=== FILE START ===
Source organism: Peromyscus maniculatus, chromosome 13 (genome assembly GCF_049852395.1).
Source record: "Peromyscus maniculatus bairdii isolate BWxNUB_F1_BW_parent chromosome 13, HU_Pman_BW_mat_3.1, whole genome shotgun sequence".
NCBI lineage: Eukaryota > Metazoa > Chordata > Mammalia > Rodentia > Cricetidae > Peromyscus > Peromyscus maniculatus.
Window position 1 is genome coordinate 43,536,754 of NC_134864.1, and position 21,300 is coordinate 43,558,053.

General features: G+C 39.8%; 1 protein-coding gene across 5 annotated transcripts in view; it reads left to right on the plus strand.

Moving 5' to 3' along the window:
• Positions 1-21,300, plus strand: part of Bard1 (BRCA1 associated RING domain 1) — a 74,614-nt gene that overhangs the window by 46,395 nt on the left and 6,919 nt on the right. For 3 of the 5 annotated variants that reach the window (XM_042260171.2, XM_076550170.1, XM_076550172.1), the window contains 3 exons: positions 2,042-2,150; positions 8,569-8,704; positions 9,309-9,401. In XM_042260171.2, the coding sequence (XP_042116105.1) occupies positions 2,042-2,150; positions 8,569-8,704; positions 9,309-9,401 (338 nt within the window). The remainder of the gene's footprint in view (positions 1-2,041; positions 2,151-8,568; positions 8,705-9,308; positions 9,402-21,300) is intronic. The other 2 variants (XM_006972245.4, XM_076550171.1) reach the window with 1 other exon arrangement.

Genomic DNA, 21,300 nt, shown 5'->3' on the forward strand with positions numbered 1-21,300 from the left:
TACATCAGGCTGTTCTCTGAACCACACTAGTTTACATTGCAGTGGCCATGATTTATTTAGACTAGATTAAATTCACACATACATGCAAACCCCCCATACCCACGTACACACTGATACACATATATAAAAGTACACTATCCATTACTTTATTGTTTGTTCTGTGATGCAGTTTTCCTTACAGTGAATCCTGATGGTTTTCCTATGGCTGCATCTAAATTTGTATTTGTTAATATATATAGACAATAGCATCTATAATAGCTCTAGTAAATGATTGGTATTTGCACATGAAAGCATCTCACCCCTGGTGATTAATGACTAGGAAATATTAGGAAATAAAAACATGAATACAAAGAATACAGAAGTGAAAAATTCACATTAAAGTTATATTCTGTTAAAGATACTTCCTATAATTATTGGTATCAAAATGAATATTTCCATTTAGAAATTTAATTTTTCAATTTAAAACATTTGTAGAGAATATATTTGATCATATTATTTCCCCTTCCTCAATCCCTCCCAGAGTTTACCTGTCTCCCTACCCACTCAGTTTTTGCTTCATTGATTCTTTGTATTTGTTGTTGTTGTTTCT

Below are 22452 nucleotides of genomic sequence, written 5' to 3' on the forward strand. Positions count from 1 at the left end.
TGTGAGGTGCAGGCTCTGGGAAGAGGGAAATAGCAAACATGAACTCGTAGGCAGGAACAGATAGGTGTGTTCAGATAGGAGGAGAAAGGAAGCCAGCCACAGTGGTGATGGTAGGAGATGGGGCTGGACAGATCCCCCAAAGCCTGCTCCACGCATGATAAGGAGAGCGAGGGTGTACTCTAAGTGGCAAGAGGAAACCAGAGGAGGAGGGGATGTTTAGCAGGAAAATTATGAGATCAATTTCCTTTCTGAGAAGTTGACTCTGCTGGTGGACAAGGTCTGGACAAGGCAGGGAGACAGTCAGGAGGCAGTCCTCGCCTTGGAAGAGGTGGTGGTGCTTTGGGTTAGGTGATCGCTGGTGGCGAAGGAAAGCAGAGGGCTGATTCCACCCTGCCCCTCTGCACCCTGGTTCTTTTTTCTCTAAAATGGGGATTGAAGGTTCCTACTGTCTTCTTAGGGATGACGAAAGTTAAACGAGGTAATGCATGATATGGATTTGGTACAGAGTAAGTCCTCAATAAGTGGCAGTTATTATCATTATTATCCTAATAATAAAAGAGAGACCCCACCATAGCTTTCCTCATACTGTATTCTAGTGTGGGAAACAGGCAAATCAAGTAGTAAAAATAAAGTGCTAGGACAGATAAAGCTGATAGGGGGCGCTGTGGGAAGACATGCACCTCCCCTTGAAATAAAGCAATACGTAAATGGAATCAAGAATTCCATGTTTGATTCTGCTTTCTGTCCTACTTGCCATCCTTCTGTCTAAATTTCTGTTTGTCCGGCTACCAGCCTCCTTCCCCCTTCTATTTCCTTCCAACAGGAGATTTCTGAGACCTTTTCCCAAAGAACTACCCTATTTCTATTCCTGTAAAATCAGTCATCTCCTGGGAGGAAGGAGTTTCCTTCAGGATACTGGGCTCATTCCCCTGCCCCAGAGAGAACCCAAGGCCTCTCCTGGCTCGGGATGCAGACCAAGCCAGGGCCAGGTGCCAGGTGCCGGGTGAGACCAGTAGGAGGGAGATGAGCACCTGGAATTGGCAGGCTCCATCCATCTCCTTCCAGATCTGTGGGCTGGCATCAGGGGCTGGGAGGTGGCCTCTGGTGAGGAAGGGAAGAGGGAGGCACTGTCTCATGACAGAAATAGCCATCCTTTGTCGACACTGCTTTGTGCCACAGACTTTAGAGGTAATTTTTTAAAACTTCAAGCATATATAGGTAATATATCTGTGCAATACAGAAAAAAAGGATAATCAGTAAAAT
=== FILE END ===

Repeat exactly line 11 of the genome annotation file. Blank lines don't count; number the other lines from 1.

TGTGAGGTGCAGGCTCTGGGAAGAGGGAAATAGCAAACATGAACTCGTAGGCAGGAACAGATAGGTGTGTTCAGATAGGAGGAGAAAGGAAGCCAGCCACAGTGGTGATGGTAGGAGATGGGGCTGGACAGATCCCCCAAAGCCTGCTCCACGCATGATAAGGAGAGCGAGGGTGTACTCTAAGTGGCAAGAGGAAACCAGAGGAGGAGGGGATGTTTAGCAGGAAAATTATGAGATCAATTTCCTTTCTGAGAAGTTGACTCTGCTGGTGGACAAGGTCTGGACAAGGCAGGGAGACAGTCAGGAGGCAGTCCTCGCCTTGGAAGAGGTGGTGGTGCTTTGGGTTAGGTGATCGCTGGTGGCGAAGGAAAGCAGAGGGCTGATTCCACCCTGCCCCTCTGCACCCTGGTTCTTTTTTCTCTAAAATGGGGATTGAAGGTTCCTACTGTCTTCTTAGGGATGACGAAAGTTAAACGAGGTAATGCATGATATGGATTTGGTACAGAGTAAGTCCTCAATAAGTGGCAGTTATTATCATTATTATCCTAATAATAAAAGAGAGACCCCACCATAGCTTTCCTCATACTGTATTCTAGTGTGGGAAACAGGCAAATCAAGTAGTAAAAATAAAGTGCTAGGACAGATAAAGCTGATAGGGGGCGCTGTGGGAAGACATGCACCTCCCCTTGAAATAAAGCAATACGTAAATGGAATCAAGAATTCCATGTTTGATTCTGCTTTCTGTCCTACTTGCCATCCTTCTGTCTAAATTTCTGTTTGTCCGGCTACCAGCCTCCTTCCCCCTTCTATTTCCTTCCAACAGGAGATTTCTGAGACCTTTTCCCAAAGAACTACCCTATTTCTATTCCTGTAAAATCAGTCATCTCCTGGGAGGAAGGAGTTTCCTTCAGGATACTGGGCTCATTCCCCTGCCCCAGAGAGAACCCAAGGCCTCTCCTGGCTCGGGATGCAGACCAAGCCAGGGCCAGGTGCCAGGTGCCGGGTGAGACCAGTAGGAGGGAGATGAGCACCTGGAATTGGCAGGCTCCATCCATCTCCTTCCAGATCTGTGGGCTGGCATCAGGGGCTGGGAGGTGGCCTCTGGTGAGGAAGGGAAGAGGGAGGCACTGTCTCATGACAGAAATAGCCATCCTTTGTCGACACTGCTTTGTGCCACAGACTTTAGAGGTAATTTTTTAAAACTTCAAGCATATATAGGTAATATATCTGTGCAATACAGAAAAAAAGGATAATCAGTAAAAT